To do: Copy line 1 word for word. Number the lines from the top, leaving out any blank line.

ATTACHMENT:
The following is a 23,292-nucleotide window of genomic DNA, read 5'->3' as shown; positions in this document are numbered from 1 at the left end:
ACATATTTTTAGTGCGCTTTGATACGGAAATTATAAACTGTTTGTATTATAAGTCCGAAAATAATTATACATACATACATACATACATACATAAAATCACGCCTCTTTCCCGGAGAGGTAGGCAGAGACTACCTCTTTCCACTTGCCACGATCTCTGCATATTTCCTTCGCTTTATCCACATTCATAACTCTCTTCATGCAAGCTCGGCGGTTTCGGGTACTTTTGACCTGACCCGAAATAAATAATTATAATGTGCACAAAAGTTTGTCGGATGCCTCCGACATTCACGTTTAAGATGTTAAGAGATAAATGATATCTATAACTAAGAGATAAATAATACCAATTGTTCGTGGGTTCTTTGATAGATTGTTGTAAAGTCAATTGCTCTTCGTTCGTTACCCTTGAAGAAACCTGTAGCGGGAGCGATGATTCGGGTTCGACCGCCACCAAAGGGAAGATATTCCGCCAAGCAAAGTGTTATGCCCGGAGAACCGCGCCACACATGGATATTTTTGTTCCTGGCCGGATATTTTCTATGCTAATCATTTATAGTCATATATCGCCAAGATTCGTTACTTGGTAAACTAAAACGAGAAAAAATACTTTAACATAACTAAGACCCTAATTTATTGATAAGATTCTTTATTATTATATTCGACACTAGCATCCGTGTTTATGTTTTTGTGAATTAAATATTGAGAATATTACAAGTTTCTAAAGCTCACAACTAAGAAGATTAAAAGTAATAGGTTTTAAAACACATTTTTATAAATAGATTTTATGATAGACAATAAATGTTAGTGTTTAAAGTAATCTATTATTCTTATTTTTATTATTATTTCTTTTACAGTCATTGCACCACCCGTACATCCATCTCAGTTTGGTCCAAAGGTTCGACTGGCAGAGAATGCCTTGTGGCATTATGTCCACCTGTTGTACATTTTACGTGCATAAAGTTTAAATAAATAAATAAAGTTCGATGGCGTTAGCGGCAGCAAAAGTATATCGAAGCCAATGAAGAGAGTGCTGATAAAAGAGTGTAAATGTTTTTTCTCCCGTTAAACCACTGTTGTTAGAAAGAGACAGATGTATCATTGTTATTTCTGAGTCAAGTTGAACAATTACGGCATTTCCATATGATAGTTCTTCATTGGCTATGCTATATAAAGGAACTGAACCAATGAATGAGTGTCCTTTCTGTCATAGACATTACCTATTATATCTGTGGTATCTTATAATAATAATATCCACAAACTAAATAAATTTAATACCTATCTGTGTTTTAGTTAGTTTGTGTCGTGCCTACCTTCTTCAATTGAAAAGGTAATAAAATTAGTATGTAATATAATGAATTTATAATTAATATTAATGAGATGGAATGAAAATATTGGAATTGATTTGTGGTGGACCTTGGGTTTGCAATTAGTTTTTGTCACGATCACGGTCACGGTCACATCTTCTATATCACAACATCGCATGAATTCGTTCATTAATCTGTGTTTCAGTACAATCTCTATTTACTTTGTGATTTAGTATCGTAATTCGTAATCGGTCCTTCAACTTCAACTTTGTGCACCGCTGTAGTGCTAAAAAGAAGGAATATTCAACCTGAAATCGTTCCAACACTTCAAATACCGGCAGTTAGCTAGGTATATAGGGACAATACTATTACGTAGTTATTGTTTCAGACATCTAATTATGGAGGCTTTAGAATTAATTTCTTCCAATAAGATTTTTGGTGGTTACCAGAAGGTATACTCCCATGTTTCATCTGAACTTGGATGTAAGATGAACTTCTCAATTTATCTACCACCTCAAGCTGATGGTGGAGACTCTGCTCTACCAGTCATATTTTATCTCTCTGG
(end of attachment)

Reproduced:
The following is a 23,292-nucleotide window of genomic DNA, read 5'->3' as shown; positions in this document are numbered from 1 at the left end: